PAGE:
When e-commerce businesses fall victim to fraud and see the effect it has on direct costs, direct losses and revenue losses, they realize investing in a customized, comprehensive fraud protection solution is actually a fiscally sound investment.

In fact, a comprehensive solution can help businesses maximize their ROI by returning more than the expected reduction in fraud losses. Don’t underestimate the other financial benefits a comprehensive fraud protection solution can offer, such as:

  • Improving customer loyalty by increasing real-time communication, approving only legitimate transactions and protecting sensitive information.
  • Reducing fraud costs on all levels, like legal costs, personnel costs for researching and defending against false declines, and reputational damage.
  • Enhancing operational efficiency by streamlining transaction approvals, eliminating the need for establishing fraud management SOPs, and eliminating the costs associated with getting an in-house program up and running.
  • Realizing improved financial performance when compared with other types of spending, such as advertising or training staff.
  • Improving cost predictability and forecasting because the price is fixed per transaction and will vary proportionately with demand. On the other hand, in-house costs don’t always follow the same ratio, especially when demand fluctuates.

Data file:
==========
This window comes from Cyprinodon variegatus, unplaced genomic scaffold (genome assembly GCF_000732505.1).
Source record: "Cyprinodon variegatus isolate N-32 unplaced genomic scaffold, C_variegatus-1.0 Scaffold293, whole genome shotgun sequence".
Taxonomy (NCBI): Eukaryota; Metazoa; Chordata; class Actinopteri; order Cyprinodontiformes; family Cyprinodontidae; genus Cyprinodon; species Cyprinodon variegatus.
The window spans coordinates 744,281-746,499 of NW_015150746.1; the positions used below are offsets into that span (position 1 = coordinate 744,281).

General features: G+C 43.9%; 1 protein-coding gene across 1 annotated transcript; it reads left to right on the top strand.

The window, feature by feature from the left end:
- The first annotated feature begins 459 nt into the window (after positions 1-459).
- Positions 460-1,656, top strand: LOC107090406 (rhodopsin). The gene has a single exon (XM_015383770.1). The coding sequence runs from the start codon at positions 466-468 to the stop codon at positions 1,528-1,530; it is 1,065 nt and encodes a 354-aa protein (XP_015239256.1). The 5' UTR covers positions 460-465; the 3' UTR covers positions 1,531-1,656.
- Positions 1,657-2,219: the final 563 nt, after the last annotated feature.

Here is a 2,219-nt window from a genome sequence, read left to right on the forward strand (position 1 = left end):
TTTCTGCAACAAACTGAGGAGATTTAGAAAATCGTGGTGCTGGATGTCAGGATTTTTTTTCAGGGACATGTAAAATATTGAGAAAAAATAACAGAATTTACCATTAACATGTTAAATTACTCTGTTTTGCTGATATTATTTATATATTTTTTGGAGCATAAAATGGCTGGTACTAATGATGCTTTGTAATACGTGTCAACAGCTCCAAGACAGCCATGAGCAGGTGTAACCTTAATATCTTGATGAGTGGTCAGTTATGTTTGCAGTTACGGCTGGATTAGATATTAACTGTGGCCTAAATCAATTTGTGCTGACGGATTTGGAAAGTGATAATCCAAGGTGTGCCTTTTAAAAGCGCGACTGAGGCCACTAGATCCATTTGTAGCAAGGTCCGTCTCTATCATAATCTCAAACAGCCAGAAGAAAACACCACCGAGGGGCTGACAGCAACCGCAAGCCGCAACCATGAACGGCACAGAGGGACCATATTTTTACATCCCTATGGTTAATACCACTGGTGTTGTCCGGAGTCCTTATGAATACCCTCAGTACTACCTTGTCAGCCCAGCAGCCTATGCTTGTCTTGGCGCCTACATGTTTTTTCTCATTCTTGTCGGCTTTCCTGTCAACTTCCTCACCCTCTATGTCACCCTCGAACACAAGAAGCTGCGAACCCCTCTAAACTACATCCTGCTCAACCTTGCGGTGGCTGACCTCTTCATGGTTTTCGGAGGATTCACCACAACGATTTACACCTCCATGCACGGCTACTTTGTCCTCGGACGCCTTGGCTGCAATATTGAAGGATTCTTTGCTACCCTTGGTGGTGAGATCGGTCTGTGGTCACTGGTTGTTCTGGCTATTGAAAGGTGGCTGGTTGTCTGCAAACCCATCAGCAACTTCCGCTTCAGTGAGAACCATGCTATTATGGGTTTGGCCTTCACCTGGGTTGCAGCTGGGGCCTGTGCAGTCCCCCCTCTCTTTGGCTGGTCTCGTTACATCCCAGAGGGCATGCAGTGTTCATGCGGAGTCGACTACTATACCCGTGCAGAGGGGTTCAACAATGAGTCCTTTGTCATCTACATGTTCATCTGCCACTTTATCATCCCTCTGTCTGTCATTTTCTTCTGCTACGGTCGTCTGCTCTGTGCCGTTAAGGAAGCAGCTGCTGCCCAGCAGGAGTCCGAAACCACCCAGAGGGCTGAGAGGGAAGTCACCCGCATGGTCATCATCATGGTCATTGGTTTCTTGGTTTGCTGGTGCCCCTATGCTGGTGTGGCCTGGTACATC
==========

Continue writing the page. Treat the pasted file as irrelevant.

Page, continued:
What merchants must remember, however, is that not all fraud protection solutions are created equal. It’s important to evaluate the options available and choose one that aligns with their goals, includes the features they need and ultimately improves profitability.

Some features to look for when selecting a fraud protection solution include:

  • Advanced fraud screening technologies: Integrating multiple technologies into a single platform that screens every online transaction can reduce fraud and loss.
  • Human analytics and machine learning: A combination of big data analytics, statistical intelligence and human expertise offers a precise balance of fraud protection and maximized sales.
  • Dedicated outsourced teams: Outsourced credit card fraud management teams provide a valuable perspective and the dedicated resources to keep current on evolving fraud patterns.
  • Chargeback guarantee: A 100% guarantee protects the merchant in case a chargeback slips through the fraud prevention solution.

Balancing Expenses for Improved Fraud Prevention Efforts

Fraud doesn’t have to be an inevitable cost of doing business. And businesses don’t need to figure out credit card fraud protection on their own. They can – and should – draw on the knowledge of experts for guidance when it comes time to implement a fraud protection solution.

When your business is ready to consult with trusted credit card fraud expert, contact ClearSale. Our analysts can help you integrate a fraud protection solution into your e-commerce environment that will help you balance revenue loss, direct loss and direct costs with improvements to approval rates, chargeback ratios and fraud prevention.